Shortly before the annual IPCPR trade show in 2017, Foundation Cigar Company announced an unusual partnership, teaming with the 8th Earl Carnarvon and the family’s historic Highclere Castle in Hampshire, England. Through this partnership, Foundation Cigar Co. owner Nicholas Melillo set out to recreate a smoking experience not unlike the cigars that were enjoyed at the castle during the 19th and early 20th centuries.
Highclere Castle sits on a historic, 5,000 acre estate and is owned and maintained by George Carnarvon, the current 8th Earl Carnarvon. The castle has been the filming location for various television series and is well-known as the primary set for the award-winning drama Downton Abbey.
With Highclere Castle, the cigar marks the first release from the newly formed Highclere Castle Cigar Company, managed by CEO Adam von Gootkin. The cigars are distributed by Foundation Cigar Co. in the U.S. and are also available at the castle itself, which records 110,000 visitors annually.
Highclere Castle Toro Breakdown
- Wrapper: Connecticut Shade
- Binder: Brazilian Mata Fina
- Filler: Nicaragua (Criollo | Corojo | Nicadán hybrid)
- Factory: Tabacalera A.J. Fernandez Cigars de Nicaragua (Nicaragua)
- Production: Small Batch
- Vitola: 6″ x 52 (Toro)
- Price: $15.00 (MSRP)
Since 1862, tradition at the Highclere Castle has been to retire to the castle’s library after dinner for a cigar and whisky. Recently, records of the castle’s cigar purchases throughout the early 1900s have been discovered, leading to the family’s desire to recreate a comparable smoking experience.
To accomplish this, Melillo has built a mellow profile, using a Connecticut Shade wrapper, a Brazilian Mata Fina binder, and Nicaraguan fillers from Jalapa and Ometepe. To give the cigar a distinct identity, an exclusive hybrid varietal dubbed Nicadán was also incorporated. Nick has teamed with A.J. Fernández’s factory in Estelí for the cigar’s small-batch production, the same factory used for Foundation’s Charter Oak and The Tabernacle cigars.
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As could be expected from the cigar’s background, Highclere Castle is positioned in the ultra-premium market, and the look follows suit. The cigar’s boxes show vibrant colors of royal blue, gold, and lacquered wood, bound in the Foundation Cigar Co. seal. An imag of the castle is depicted in gold foil on the box’s lid and engraved once more on the lid’s underside. The cigar’s band bears the company’s crest-like logo, designed in gold ink and embossing over a cream backdrop. The look is regal and fitting for a project of this caliber.
The toro shows an extremely uniform bronze hue across the wrapper, with well-placed seams and faint veins. The build is very study, having the rigid construction of papier-mâché. The wrapper leaf’s texture is papery (slightly softer than a brown paper bag) and shows no signs of oils.
The smell on the wrapper is of barnyard, tangy/sour musk, crackers, and freshly cut grass. On the foot there are notes of lemon grass and citrus. A pre-light draw shows a good resistance (6/10) and a clean, cool, refreshing sensation, with added notes of sawdust and hay.
Highclere Castle Toro lights up with a creamy mouthfeel, complete with strong notes of salted peanuts and complimentary flavors of butterscotch and mint. There is a sharp white pepper zing through the nostrils (more intense than anticipated), with sour/bitter sensations on the tongue. Finally, glimpses of citrus and nutmeg appear in the retrohale on the finish.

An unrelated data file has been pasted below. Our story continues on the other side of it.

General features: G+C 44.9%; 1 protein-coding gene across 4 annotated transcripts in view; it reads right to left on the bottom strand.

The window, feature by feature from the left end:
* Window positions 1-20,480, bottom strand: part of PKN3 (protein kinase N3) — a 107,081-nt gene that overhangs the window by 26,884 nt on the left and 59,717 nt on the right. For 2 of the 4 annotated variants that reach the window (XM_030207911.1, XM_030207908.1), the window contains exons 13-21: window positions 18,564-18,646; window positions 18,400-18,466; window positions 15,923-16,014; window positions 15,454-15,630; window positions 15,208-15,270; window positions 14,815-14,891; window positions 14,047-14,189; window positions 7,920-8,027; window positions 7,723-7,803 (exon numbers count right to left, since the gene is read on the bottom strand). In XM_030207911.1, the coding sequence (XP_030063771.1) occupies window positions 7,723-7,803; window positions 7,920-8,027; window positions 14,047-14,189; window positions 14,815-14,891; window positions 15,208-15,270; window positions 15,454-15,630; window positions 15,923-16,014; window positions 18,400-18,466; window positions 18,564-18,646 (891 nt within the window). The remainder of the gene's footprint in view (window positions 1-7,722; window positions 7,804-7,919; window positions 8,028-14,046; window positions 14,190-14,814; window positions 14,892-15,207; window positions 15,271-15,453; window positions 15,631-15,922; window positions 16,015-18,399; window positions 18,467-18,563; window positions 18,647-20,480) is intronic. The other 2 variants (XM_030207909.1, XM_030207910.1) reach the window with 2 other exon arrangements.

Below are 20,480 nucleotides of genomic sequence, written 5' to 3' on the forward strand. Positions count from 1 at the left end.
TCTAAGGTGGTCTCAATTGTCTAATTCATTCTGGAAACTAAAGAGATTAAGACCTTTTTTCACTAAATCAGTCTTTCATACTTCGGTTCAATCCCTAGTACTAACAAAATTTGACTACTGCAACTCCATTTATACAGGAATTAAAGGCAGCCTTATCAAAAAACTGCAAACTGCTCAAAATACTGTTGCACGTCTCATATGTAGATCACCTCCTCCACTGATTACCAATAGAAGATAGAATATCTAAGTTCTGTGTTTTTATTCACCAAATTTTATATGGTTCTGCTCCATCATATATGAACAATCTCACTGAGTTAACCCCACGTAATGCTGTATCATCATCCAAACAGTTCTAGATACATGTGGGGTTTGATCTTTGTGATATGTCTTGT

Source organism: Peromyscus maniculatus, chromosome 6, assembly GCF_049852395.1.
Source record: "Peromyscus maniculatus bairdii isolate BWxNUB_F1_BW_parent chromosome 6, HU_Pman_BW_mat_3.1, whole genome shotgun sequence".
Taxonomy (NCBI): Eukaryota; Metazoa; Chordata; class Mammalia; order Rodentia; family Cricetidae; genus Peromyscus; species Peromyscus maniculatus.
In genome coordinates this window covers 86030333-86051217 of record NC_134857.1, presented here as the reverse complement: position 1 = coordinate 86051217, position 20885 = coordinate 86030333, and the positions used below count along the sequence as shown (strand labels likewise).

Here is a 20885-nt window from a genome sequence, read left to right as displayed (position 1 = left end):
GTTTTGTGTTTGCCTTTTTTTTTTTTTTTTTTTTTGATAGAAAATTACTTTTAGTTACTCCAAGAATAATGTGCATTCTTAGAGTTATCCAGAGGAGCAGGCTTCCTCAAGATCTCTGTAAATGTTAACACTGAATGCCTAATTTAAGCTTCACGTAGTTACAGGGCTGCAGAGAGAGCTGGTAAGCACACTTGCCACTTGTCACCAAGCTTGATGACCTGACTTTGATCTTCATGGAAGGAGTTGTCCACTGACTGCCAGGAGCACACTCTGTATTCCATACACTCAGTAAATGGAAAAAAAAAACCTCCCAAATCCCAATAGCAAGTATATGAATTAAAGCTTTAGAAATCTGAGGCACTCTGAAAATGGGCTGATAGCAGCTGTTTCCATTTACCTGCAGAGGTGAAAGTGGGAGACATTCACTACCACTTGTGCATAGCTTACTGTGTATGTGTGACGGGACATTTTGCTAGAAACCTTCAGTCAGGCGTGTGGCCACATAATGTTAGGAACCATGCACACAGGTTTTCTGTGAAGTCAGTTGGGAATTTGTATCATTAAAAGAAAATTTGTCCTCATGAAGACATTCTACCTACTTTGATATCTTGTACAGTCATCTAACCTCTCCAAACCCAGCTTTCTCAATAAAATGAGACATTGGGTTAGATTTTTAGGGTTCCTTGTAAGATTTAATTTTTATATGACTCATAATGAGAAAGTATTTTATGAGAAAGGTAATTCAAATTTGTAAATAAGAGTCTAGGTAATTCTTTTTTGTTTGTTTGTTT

The smoke activates the front taste buds (sweet), as well as the front-sides (salty) and mid-back (bitter); the latter being indicative of the cigar’s Connecticut wrapper. As indicated from the pre-light, the smoking draw is about perfect, offering just a touch of resistance (around 6.5/10). This pulls a medium amount of smoke on each puff, giving a smooth, almost fluffy texture on the palate. The construction holds strong in the cigar’s beginnings, showing a straight burn line and holding two inches of dusty, medium-gray ash.
Moving into the meat of the cigar, it’s hard not to note the smooth texture and delicate flavors of butterscotch, butter, and wheat. This is balanced by salted nuts and white pepper, helping to keep the profile from becoming dull. The profile is then joined by a rock candy sweetness, marking the “sweet spot” (no pun intended) of the toro.
The smoke in the cigar’s latter portions is similar on the tongue, only gravitating the salty aspects to the tongue’s back sides (acidic). The overall profile is mild in strength, medium in flavor, and just under medium in body. Final perceptions are of a heavy, condensed hay, custard cream, and an overall dustiness.
Would I Smoke This Cigar Again?
I would, but I’m not going out of my way. The cigars offer everything you’d expect from a refined Connecticut, as well as a standout construction (not a single touch-up). But at $15, I’d really like to see some deeper complexities, progression, and/or some uniqueness or “it factor.”
- Nick Melillo is listed as one of the company’s founder’s (with the title of Master Blender) on the Highlere Castle website.
- The rating score of “Floby-Mobly” is old British dialect, meaning, “the feeling of not being unwell, but still not quite feeling your best.”
- Highclere Castle began shipping to U.S. retailers in the last week of September 2017 and began selling the first week of October.
- Flavor: Medium
- Strength: Mild
- Body: Medium-Light
- Salted Nuts
- White Pepper
- Smoke Time: 1 hour, 40 minutes
- Pairing Recommendation: Lagavulin Scotch, Wheatwine Ale, Wheated Bourbon, Heavily Creamed Black Tea
- Purchase Recommendation: Try One
- Solid construction
- Smooth mouthfeel
- Great draw
- Lacks complexity
- Flavors can become monotonous